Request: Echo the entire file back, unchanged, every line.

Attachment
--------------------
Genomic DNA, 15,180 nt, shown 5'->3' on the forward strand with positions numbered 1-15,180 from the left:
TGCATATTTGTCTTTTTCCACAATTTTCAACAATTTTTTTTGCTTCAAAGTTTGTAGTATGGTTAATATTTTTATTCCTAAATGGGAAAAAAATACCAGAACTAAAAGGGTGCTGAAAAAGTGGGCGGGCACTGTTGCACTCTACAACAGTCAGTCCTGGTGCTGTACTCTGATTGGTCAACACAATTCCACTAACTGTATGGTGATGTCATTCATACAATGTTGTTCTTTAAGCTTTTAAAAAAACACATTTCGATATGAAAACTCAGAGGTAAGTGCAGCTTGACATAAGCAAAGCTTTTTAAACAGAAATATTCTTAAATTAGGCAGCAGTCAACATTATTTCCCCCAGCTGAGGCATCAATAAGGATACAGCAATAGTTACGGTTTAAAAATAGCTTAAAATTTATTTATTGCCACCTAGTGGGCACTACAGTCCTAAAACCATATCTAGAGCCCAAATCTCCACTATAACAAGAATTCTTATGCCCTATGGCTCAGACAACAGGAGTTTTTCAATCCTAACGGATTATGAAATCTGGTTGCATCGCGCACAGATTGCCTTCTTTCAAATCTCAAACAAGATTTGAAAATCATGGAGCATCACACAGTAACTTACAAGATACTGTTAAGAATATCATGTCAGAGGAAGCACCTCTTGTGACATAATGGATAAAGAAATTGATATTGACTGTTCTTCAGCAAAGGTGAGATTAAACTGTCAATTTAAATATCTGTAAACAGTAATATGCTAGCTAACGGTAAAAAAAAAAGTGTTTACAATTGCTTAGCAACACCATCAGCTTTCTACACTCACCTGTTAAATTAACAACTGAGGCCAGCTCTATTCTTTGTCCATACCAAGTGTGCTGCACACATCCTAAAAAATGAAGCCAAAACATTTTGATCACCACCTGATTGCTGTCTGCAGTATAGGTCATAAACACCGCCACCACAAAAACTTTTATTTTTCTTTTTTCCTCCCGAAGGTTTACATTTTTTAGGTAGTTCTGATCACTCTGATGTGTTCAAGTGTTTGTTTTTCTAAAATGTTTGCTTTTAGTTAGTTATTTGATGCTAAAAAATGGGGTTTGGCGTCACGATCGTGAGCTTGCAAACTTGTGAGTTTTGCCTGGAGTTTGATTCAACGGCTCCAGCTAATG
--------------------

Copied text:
Genomic DNA, 15,180 nt, shown 5'->3' on the forward strand with positions numbered 1-15,180 from the left:
TGCATATTTGTCTTTTTCCACAATTTTCAACAATTTTTTTTGCTTCAAAGTTTGTAGTATGGTTAATATTTTTATTCCTAAATGGGAAAAAAATACCAGAACTAAAAGGGTGCTGAAAAAGTGGGCGGGCACTGTTGCACTCTACAACAGTCAGTCCTGGTGCTGTACTCTGATTGGTCAACACAATTCCACTAACTGTATGGTGATGTCATTCATACAATGTTGTTCTTTAAGCTTTTAAAAAAACACATTTCGATATGAAAACTCAGAGGTAAGTGCAGCTTGACATAAGCAAAGCTTTTTAAACAGAAATATTCTTAAATTAGGCAGCAGTCAACATTATTTCCCCCAGCTGAGGCATCAATAAGGATACAGCAATAGTTACGGTTTAAAAATAGCTTAAAATTTATTTATTGCCACCTAGTGGGCACTACAGTCCTAAAACCATATCTAGAGCCCAAATCTCCACTATAACAAGAATTCTTATGCCCTATGGCTCAGACAACAGGAGTTTTTCAATCCTAACGGATTATGAAATCTGGTTGCATCGCGCACAGATTGCCTTCTTTCAAATCTCAAACAAGATTTGAAAATCATGGAGCATCACACAGTAACTTACAAGATACTGTTAAGAATATCATGTCAGAGGAAGCACCTCTTGTGACATAATGGATAAAGAAATTGATATTGACTGTTCTTCAGCAAAGGTGAGATTAAACTGTCAATTTAAATATCTGTAAACAGTAATATGCTAGCTAACGGTAAAAAAAAAAGTGTTTACAATTGCTTAGCAACACCATCAGCTTTCTACACTCACCTGTTAAATTAACAACTGAGGCCAGCTCTATTCTTTGTCCATACCAAGTGTGCTGCACACATCCTAAAAAATGAAGCCAAAACATTTTGATCACCACCTGATTGCTGTCTGCAGTATAGGTCATAAACACCGCCACCACAAAAACTTTTATTTTTCTTTTTTCCTCCCGAAGGTTTACATTTTTTAGGTAGTTCTGATCACTCTGATGTGTTCAAGTGTTTGTTTTTCTAAAATGTTTGCTTTTAGTTAGTTATTTGATGCTAAAAAATGGGGTTTGGCGTCACGATCGTGAGCTTGCAAACTTGTGAGTTTTGCCTGGAGTTTGATTCAACGGCTCCAGCTAATG